TI: Oh, that's interesting, because I've been there. So yeah, so Japantown, two or three miles? I mean, it stretched that much in terms of the railroad area?

KO: The railroad yard began just north of Japantown and extends almost all the way to the St. Johns Bridge, that's downstream of the Willamette River.

TI: So that's a huge area.

KO: Yeah. And his position was to maintain these lines of tracks and manage the crew. So he would get his orders from downtown, and then he would pass the orders to his crew and go from, to different sections of the yard to maintain the tracks.

TI: So was your father's English pretty good?

KO: Father's English was quite good. He actually at one time had stayed with the principal of an elementary school as a houseboy. I don't know how that worked, but anyhow, he apparently lived with the principal, learned English, went to night school as well while he worked on the railroad.

TI: So having interviewed quite a few people, I mean, having, I could see where his ability to speak English would be a big benefit in this work environment, and would make him very valuable to the railroads.

<End Segment 2> - Copyright © 2014 Oregon Nikkei Endowment and Densho. All Rights Reserved.

<Begin Segment 3>

TI: Let's talk a little bit about your mother. How did your mother and father meet? You mentioned they came from the same village. Tell me how they met.

KO: I don't know if he ever really met her before he was married to her, but they certainly knew each other, I mean, the families knew each other. Because when I visited Okayama, the Onishi house was just across the field from the Suyama house by cutting through the fields, if I went by the road, then I would go up the road an eighth of a mile and then less of an eighth of a mile to the Onishi house. But my father was thirteen years older than my mother.

TI: Okay, and he left when he was twenty-one, so your mother would only have been, like, eight years old.

KO: That's right, yeah. And the story is my father was now thirty years old, and at the time, the Portland community was still quite young, but he was recognized as an up and coming leader in the community. And someone said, "To be respectable, you've got to be a married man. A bachelor doesn't really have much status." So the fellow said, "You should get married, and the Suyama woman, girl, is now growing up. She's eighteen years old, and if you want me to, I'll put in a good word with the Suyama family for you. And so my father said, "Well, you can go for it then," and that's the way it was. The marriage was arranged, my mother was married when she was eighteen or nineteen by proxy. My father never returned to Japan.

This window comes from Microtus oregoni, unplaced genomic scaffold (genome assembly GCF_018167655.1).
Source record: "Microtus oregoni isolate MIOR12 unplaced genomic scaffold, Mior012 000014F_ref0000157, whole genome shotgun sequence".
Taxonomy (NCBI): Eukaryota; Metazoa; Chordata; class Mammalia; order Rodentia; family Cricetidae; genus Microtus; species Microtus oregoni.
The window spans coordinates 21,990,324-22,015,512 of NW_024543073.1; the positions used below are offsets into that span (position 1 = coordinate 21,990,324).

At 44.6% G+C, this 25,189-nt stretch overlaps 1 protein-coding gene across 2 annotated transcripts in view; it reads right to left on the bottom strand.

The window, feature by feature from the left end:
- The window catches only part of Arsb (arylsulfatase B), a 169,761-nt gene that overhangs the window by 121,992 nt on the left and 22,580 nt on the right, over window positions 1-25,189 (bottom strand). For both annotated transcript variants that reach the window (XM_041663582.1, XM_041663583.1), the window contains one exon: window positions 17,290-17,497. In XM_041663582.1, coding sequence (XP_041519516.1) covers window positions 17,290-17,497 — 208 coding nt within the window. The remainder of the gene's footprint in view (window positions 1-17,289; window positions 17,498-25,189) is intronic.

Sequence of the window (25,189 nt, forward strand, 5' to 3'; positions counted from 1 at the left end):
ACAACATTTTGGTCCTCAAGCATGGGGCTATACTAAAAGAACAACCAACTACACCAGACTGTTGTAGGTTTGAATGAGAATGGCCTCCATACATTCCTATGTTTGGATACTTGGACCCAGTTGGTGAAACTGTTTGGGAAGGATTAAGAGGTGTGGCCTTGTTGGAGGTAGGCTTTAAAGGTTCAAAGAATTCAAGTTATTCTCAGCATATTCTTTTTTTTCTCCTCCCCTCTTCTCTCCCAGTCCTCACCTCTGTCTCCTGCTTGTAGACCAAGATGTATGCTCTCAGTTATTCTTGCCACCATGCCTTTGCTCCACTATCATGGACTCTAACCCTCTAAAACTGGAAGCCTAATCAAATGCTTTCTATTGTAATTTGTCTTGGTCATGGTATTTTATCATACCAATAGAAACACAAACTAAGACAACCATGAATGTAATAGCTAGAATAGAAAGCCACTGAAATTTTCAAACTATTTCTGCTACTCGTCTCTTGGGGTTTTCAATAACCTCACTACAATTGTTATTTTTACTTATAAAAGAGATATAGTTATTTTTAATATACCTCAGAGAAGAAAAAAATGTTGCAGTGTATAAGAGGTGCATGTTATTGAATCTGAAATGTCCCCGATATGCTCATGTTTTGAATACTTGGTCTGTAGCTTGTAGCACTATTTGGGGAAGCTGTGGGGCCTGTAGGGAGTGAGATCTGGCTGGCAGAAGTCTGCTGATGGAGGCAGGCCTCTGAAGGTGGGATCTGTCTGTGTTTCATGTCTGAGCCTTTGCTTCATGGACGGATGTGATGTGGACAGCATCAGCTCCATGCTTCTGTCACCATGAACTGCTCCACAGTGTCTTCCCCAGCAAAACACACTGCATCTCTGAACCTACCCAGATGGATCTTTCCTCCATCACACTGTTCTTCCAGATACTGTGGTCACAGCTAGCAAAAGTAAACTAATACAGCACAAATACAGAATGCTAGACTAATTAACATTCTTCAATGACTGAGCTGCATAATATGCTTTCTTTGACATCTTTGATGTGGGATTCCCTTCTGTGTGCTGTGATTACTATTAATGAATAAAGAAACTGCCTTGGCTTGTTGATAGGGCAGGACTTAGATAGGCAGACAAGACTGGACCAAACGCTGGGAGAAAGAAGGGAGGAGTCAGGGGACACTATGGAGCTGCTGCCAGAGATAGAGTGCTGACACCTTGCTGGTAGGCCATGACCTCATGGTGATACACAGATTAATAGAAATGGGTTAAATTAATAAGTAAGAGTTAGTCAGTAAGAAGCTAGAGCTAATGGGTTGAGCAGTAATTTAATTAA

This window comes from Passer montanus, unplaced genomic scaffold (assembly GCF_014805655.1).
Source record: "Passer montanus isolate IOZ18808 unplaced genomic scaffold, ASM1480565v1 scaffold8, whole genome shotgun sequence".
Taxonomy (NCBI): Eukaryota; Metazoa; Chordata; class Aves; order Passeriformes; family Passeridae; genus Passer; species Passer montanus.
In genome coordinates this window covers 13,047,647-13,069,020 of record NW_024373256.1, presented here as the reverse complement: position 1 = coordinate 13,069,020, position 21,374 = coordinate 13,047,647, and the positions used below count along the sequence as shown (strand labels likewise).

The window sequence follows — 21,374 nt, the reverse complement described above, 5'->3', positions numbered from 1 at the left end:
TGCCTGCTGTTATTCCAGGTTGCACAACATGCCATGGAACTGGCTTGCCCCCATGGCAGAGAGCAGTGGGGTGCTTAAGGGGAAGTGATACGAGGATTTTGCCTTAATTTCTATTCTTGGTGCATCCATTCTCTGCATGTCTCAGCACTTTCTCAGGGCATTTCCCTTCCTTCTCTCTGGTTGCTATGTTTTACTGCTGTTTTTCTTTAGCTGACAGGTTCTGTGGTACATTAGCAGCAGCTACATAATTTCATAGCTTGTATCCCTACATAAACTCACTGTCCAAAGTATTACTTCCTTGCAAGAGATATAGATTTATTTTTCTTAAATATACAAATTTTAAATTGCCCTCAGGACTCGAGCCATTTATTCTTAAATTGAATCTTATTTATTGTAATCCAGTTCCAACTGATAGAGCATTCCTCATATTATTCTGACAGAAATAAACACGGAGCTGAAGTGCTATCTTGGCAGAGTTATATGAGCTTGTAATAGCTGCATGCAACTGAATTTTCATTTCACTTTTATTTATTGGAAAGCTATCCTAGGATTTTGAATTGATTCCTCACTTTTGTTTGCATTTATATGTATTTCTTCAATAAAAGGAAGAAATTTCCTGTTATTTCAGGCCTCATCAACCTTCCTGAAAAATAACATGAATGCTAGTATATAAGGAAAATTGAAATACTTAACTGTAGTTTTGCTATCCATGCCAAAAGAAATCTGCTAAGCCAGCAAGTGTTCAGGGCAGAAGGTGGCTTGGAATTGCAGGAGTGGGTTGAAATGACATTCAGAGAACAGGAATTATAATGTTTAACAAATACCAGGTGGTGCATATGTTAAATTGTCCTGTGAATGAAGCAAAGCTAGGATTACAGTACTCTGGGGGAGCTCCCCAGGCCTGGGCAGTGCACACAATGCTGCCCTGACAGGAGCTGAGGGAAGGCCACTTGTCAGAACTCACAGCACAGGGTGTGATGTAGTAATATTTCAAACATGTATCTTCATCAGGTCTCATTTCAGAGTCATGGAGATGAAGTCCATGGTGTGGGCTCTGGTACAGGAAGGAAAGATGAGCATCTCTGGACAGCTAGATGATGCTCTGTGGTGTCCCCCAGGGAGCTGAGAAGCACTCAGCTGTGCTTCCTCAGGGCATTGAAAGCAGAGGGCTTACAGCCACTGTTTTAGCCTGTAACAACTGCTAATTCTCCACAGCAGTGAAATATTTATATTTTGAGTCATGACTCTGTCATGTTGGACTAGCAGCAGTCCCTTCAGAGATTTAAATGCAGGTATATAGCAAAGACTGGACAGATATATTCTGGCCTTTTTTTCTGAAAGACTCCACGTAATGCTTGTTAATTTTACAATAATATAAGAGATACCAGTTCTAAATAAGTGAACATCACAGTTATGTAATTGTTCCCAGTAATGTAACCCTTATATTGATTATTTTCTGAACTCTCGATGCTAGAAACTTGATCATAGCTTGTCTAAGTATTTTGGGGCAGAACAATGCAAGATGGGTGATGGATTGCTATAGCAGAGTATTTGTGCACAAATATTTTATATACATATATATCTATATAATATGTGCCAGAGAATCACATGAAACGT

TI: Going back to the person who first approached your father saying he could sort of make this arrangement, so do you know if that was common in Portland? Was there, like, a person who did this, or was this just a friend of the family that did that?

KO: I think that was a general practice. The word the Japanese have for that go-between or that matchmaker or whatever it's called is a baishakunin. They introduced families to each other and speak about, "How about your daughter marrying this man because I, could I arrange a meeting of the two?"

TI: And then you said "by proxy," so explain that. How do you get married by proxy?

KO: I don't really know what the, how the Japanese got married, but by proxy would be a fellow would stand in as the husband if they had to appear before the magistrate or the courthouse or whatever it is. Because she can't just go by herself and saying, "I'm going to get married." There's got to be a body, and the proxy is that body.

TI: Now, did you ever ask your mother how she felt about this? Because she had, maybe she did or maybe she didn't even know who this man was, and she would be leaving your village to go across the ocean to a new country. What did she say about that?